Scattered throughout the production floor are flat screen monitors that provide real-time reporting on manufacturing performance and shift-by-shift comparisons of run and reject rates. Some shifts occasionally beat the target of 96 percent throughput and a 1 percent reject rate. The monitors were put in place a few months ago, and Plant Manager Richard Tommy says they already have provoked friendly competition between the shifts.

As many as 30 programmers were onsite during the equipment installation phase, though Black and one other electrical engineer integrated the multiple automation systems themselves. Almost 600 IP addresses are on the network, including 60 Allen-Bradley PLCs. NEMA 4 enclosures protect both the electronics and the workers. If any flour dust were to get into the enclosures, the potential for explosion would exist, so keeping the dust out is just as important from a safety standpoint as it is from an electronics standpoint. Discreet air conditioning units serve the panels.

For security purposes, no VPN keys are provided to non-Northeast personnel; isolation of the plant network from the corporate information system provides a physical firewall. A separate network ties together the plant’s 50 cameras. Hacking into the Ethernet network would not provide access to the video network.

Activities on the floor trigger recording by a DVR, allowing managers to review what transpired prior to an event. The system is a valuable tool for correcting improper procedures, notes Tommy. By reviewing the tape, “I learn, I teach, I move on,” he says.

A library of almost 100 verbal alarms was built to direct mechanics and other personnel to areas requiring attention. “You can get too granular with voice alarms,” allows Black, and the objective is to get the right personnel to an area requiring attention, then “let them figure out the problem and the solution.” The system also helps identify problems that are chronic or repetitive, triggering corrective action.

Flour dust is an unavoidable byproduct of volume baking, and multiple strategies are used to control it. One of the most striking is the extensive use of suspension rods to lift conveyors and other equipment off the floor. A collateral dead load capacity of 15 lbs. per square foot (psf) is typical for warehouse buildings. Clayton’s roof trusses were designed to support a 25 psf load, with additional capacity in some areas to support hanging conveyors.

At A M King’s recommendation, high-density cement was poured in all dry areas of the production floor. The composite added about $1 per square foot but eliminated the need for a urethane or epoxy topcoat. Colliton wanted to avoid the delamination and spider-webbing problems that plague resin flooring over time. The high-density cement is backed by a five-year warranty that guarantees it will accomplish that. The floor also has a polished veneer that makes it difficult for flour dust to cling to the surface. The cement mix only requires one expansion joint per 15,000 sq. ft. of poured surface, compared to one joint per 1,000 sq. ft. in a typical installation.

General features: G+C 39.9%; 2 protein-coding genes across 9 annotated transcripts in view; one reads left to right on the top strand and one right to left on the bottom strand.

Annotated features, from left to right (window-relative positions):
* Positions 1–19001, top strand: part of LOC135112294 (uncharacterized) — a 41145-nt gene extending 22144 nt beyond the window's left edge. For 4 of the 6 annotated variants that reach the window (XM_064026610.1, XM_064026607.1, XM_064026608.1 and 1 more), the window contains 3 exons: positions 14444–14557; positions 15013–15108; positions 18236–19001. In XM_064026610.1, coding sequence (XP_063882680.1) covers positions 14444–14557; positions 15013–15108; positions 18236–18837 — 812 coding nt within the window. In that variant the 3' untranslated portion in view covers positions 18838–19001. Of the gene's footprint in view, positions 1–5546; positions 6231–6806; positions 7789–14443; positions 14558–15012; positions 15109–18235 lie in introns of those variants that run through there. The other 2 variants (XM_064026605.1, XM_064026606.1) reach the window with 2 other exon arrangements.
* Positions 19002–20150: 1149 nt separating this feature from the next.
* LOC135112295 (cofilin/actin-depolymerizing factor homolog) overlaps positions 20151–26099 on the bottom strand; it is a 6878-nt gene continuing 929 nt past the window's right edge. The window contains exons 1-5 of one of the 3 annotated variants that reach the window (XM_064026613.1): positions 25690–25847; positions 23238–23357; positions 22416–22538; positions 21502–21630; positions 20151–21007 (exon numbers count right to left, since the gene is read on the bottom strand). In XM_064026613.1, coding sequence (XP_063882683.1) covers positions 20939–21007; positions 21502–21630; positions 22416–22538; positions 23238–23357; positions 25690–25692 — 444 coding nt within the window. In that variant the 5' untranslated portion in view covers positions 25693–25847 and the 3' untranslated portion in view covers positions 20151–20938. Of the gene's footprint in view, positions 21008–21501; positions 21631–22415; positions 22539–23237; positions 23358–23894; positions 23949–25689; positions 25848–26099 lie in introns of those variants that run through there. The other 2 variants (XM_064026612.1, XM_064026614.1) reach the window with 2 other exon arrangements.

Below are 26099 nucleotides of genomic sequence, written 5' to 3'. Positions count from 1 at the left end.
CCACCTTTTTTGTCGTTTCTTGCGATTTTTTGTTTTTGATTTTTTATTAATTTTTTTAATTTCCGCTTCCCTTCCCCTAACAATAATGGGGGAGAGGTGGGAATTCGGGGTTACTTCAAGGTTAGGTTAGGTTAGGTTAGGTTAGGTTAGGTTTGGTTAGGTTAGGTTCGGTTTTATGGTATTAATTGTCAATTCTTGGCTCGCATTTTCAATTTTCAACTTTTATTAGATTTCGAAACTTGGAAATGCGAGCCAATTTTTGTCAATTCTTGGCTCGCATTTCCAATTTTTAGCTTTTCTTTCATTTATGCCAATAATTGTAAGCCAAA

The cement would not be appropriate in a washdown environment, but management’s aversion to wet cleaning ensures floors will be kept dry. “If Dennis had his way, there wouldn’t be any drains,” one engineer laughs, but limiting floor drains to the proofer and the mixing area isn’t just about protecting the concrete. Managers also want to protect the machinery and electronics, and a drain is an open invitation to water use. Once a drain is installed, the thinking goes, a hose caddie soon will follow. Mixing water and flour in sanitary lines results in high BOD loads, another incentive to minimize water consumption.

Half the municipal water coming into the plant ends up in the product, and the rooftop cooling towers consume a big chunk of the balance. Northeast invested in meters that quantify the gallons of water that actually go down the drain. After validating metering accuracy, municipal authorities agreed to base sewer surcharges on the actual amount of water sent to the treatment plant, not the amount of incoming water.

“We wanted to go farther in water management,” adds Colliton, and two water systems were installed, one for process water, the other for housekeeping purposes. Both systems rely on rooftop solar panels to preheat hot water to 120°F. Process water is heated another 20° by an on-demand water heater, while a 115-gal. conventional tank stores and distributes housekeeping’s hot water. “It’s a pure solar preheat system,” says Colliton. “There’s no auxiliary heating until needed.” Compared to other Northeast Foods facilities, the solar system is expected to save more than 53 million Btus a year, or the equivalent of about 15,500 kWh.

Fifteen rooftop air handling units deliver 400,000 cubic feet a minute of filtered air to the production area, enough to provide eight air exchanges every hour. A beefy HVAC system was essential to removing heat from cooling buns and airborne flour dust.

Good housekeeping is essential for dust mitigation. Sanitation crews wage a continuous mitigation effort. “You’re fighting a dusty environment, and that can be difficult,” says Tommy. When production is down, the 10-person sanitation crew wipes down every horizontal surface on the floor, he adds. Portable vacuums are replacing other methods of dust removal, and managers are working with vendors to develop equipment refinements to reduce flour dust.